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It’s been a little while since I’ve seriously played Introversion’s incarceration sim Prison Architect, but I’ve come to enjoy reading and watching their monthly updates just as much as playing it myself. Alpha 17 is now live and the video below details the various additions. The big one: you can now build an armoury in your prison and deck it out like one of those rooms that used to come before a boss fight in first-person shooters. The kind of room full of shotguns, ammo and bulletproof vests.
The kind of room prisoners might want to break into in case of a riot.
The armoury introduces a new set of tools with which to deal with riots: mainly, guns. If your prisoners are misbehaving, fighting one another or the guards, you can send a group in with weapons to intimidate them into surrendering. You can tell your people not to fire or to fire on sight, but guards will make on-the-spot decisions themselves if they feel their life is in danger and depending on the types of prisoners they’re facing. This ends badly for lots of people – guards and prisoners – in the video above.
Of course, a few of your most violent prisoners, if they happen to be close by, will try to get inside the armoury themselves in the event of a riot. You’ll need to make sure it’s behind a lot of big doors to stop that from happening.
Other additions for alpha 17 include a forestry, in which trees will grow for you chop down and turn into money, and a new context-sensitive object menu designed to cope with the broadening scope (which is totally dope?) of the game. A full list of changes is over on the update’s forum thread.
Now that there’s more ways to deal with madness – and more importantly, many more ways for things to go wrong – perhaps we should send Brendan back in to try and build another nice prison.
Prison Architect is an ever expanding incarceration management game, currently in alpha and on a monthly update schedule. If it’s not growing fast enough for you, the most recent update adds something that will help: proper modding support.
Also, staff rooms, for when your little guards get sleepy. Come watch the update video. (more…)
Introversion’s deservedly popular Shawshank simulator is a lot of fun. It’s also incredibly difficult to manage. If a full-scale riot isn’t the problem (rarely), then a lack of funds is. And I don’t think building Cell Block B without any plumbing helps. I’ve run my fair share of ruinous hellholes but now that several updates have been added to give the player some more control over the disorder. In lieu of this, I wanted to see if it was possible to create a lovely, warm, sweet-smelling prison, just like ma used to make. CCTV, perimeter walls, sniffer dogs and guard patrols are sure to help make this a reality.
Welcome to Brendan’s Nice Prison For Agreeable People. (more…)
I don’t normally like business news, but I can write all day about indie designers done good. Prison Architect – the alpha-funded, Early Access, prison management game from Introversion Software – has sold 250,000 copies and made $8 million. That’s a lot for a team that only recently risked bankruptcy. (more…)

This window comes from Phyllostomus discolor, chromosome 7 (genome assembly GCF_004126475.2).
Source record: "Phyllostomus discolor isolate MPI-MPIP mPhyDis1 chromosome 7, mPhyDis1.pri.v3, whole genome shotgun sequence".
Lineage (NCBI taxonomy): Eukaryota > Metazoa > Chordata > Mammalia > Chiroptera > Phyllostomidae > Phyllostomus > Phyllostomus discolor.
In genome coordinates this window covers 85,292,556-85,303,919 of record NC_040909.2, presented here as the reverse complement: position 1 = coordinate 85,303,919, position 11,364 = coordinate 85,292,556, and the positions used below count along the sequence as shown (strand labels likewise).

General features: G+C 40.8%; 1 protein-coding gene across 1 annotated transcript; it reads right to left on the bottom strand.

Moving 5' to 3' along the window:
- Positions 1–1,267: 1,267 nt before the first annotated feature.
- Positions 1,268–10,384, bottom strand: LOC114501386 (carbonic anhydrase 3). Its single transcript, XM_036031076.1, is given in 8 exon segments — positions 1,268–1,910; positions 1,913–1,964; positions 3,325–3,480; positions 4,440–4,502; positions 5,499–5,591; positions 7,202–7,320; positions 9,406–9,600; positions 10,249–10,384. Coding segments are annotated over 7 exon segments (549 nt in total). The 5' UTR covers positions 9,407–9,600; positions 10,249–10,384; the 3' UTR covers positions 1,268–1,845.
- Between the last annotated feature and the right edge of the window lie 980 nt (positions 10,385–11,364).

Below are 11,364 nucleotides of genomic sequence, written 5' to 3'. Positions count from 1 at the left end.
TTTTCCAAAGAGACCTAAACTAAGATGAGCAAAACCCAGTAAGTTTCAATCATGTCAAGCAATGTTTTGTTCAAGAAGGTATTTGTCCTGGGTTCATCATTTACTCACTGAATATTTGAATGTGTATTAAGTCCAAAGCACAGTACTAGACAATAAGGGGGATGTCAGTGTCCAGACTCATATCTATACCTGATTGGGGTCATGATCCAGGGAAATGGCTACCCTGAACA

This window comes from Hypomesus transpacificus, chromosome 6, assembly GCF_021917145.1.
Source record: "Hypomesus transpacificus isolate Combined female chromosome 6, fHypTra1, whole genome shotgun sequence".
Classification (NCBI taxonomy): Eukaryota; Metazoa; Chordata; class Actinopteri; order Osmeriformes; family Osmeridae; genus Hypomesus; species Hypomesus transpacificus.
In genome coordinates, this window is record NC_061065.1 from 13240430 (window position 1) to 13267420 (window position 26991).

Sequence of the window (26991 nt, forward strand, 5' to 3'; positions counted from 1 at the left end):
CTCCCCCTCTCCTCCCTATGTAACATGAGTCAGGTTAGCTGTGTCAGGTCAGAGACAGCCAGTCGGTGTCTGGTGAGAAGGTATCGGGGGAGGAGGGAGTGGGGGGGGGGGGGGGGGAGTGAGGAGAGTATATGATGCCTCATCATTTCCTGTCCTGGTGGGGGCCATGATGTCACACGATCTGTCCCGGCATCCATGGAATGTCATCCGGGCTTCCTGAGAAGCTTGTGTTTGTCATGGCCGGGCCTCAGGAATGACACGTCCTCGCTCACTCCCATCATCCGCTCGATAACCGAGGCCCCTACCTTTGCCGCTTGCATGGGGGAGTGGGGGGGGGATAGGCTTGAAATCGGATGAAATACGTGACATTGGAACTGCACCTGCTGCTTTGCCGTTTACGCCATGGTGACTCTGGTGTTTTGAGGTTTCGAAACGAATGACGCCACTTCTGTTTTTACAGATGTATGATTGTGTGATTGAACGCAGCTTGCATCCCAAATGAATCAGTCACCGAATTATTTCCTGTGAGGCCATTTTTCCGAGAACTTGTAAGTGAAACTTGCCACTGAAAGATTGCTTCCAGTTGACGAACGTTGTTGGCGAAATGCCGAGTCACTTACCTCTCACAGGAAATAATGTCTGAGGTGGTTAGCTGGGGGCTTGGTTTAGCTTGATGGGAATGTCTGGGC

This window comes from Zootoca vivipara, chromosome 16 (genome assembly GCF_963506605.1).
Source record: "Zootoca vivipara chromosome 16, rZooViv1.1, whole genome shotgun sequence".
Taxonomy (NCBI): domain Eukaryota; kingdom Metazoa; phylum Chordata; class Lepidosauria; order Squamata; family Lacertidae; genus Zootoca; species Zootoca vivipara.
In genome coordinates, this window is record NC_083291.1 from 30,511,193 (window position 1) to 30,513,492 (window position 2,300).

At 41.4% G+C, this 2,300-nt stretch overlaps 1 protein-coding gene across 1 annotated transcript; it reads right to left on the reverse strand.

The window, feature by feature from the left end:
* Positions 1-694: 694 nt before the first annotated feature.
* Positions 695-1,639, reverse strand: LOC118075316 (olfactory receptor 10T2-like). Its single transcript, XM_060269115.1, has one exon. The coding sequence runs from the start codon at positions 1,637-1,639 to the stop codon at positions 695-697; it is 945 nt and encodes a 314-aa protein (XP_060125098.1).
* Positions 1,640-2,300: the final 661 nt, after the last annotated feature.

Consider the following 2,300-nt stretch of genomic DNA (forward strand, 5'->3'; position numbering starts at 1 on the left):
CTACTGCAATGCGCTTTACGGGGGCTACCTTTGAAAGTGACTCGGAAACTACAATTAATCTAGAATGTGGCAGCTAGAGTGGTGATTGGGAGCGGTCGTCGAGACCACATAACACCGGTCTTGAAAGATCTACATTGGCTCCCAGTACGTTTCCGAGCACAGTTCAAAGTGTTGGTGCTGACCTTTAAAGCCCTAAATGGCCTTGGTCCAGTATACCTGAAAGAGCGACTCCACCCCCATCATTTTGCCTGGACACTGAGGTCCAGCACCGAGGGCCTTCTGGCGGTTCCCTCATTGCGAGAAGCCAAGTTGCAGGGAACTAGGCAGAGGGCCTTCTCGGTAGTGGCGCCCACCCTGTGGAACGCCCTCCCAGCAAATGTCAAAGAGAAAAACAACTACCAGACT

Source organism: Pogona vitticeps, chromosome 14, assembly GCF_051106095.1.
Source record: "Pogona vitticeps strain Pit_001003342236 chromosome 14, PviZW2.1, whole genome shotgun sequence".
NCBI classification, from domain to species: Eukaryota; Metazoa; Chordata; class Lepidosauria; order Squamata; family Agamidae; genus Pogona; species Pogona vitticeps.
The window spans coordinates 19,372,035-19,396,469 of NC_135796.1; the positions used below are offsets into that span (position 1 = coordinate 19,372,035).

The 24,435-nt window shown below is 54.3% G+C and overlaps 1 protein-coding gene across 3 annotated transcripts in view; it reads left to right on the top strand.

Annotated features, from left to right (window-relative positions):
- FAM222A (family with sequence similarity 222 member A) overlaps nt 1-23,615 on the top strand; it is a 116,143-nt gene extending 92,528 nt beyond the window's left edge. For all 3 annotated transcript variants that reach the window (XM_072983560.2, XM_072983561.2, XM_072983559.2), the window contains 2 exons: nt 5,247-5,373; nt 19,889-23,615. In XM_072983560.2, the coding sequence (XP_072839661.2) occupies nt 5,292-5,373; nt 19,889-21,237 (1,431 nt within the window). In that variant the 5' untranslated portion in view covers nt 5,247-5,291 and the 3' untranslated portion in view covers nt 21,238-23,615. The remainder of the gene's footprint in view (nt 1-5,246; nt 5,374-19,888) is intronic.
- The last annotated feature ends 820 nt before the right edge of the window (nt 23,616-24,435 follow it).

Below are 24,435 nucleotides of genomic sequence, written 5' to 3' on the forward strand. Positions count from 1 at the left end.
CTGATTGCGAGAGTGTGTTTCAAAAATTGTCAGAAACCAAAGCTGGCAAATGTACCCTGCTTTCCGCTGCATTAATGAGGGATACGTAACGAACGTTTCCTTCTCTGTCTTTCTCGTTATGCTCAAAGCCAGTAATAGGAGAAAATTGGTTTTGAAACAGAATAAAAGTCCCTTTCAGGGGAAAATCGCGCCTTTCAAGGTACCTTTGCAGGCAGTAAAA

Oh, this is so good. This is so very, very good.
If you’ve been playing Introversion’s Prison Architect, you might have noticed that it was a tough game. Like, unfairly tough. And being overall nice peeps, you’d have shrugged and thought “Hey, I’m sure it’ll all work out”. You’re nice. I like you. PA is tough because it’s still in development, and a lot of the mechanics that have been dropped into the prison sketching sim have been a bit skewed towards prisoner activities. That’s been somewhat fixed in the latest update: to give the player more power to detect criminals being criminals, Introversion has added dogs to aid the detection of contraband and escape tunnels. They are SUPER CUTE! (more…)
Weeeee-ooooooo, weeeee-oooooo, weeeeee-ooooooo! It’s the news alarm! Prison Architect’s latest update has escaped the seemingly impenetrable holding cell of Introversion HQ and come running to us for somewhere to stash the goods. Ha! Little bastard’s going straight back to the hole once he’s told us everything he knows. Like about the new tunneling system that’s forcing prison redesigns the world over or customisable punishment regimes that finally let you create the fascist nightmare of your dreams. You can take a glance at everything we got out of that scum bucket before we sent him off here or video evidence once you’ve been searched.
*Gavel thumps* “Silence! Bring the prisoner forward. Craig ‘Thomas’ Pearson, you have been found guilty> of being a rubbish Prison Architect. A most serious offense that resulted in a record number of convicted felons escape your shoddily designed hole. As punishment, you are to spend the morning looking at the Steam Workshop, finding lovely prisons that you can compare your weedy efforts to. Then we’ll shoot you or drown you or something. Be off with you, and may Gabe have mercy on your soul.” (more…)
“Oh boy! I can finally get into prison early!” Oh videogames, don’t ever stop allowing me to create phrases of such ear-perking outlandishness that people could mistake me as ringleader of a merry band of elves. Other gems now possible thanks to Steam’s paid-alpha-centric Early Access program include “Hooray! Frighteningly authentic war’s happening even sooner than I thought” and “I wasn’t planning on being shipwrecked with no hope of escape today, but I certainly can’t complain.” But Prison Architect, Arma 3, and Under The Ocean are only three of the 12 inaugural games on offer. The rest – and perhaps even some freshly baked wordthinks – are after the break.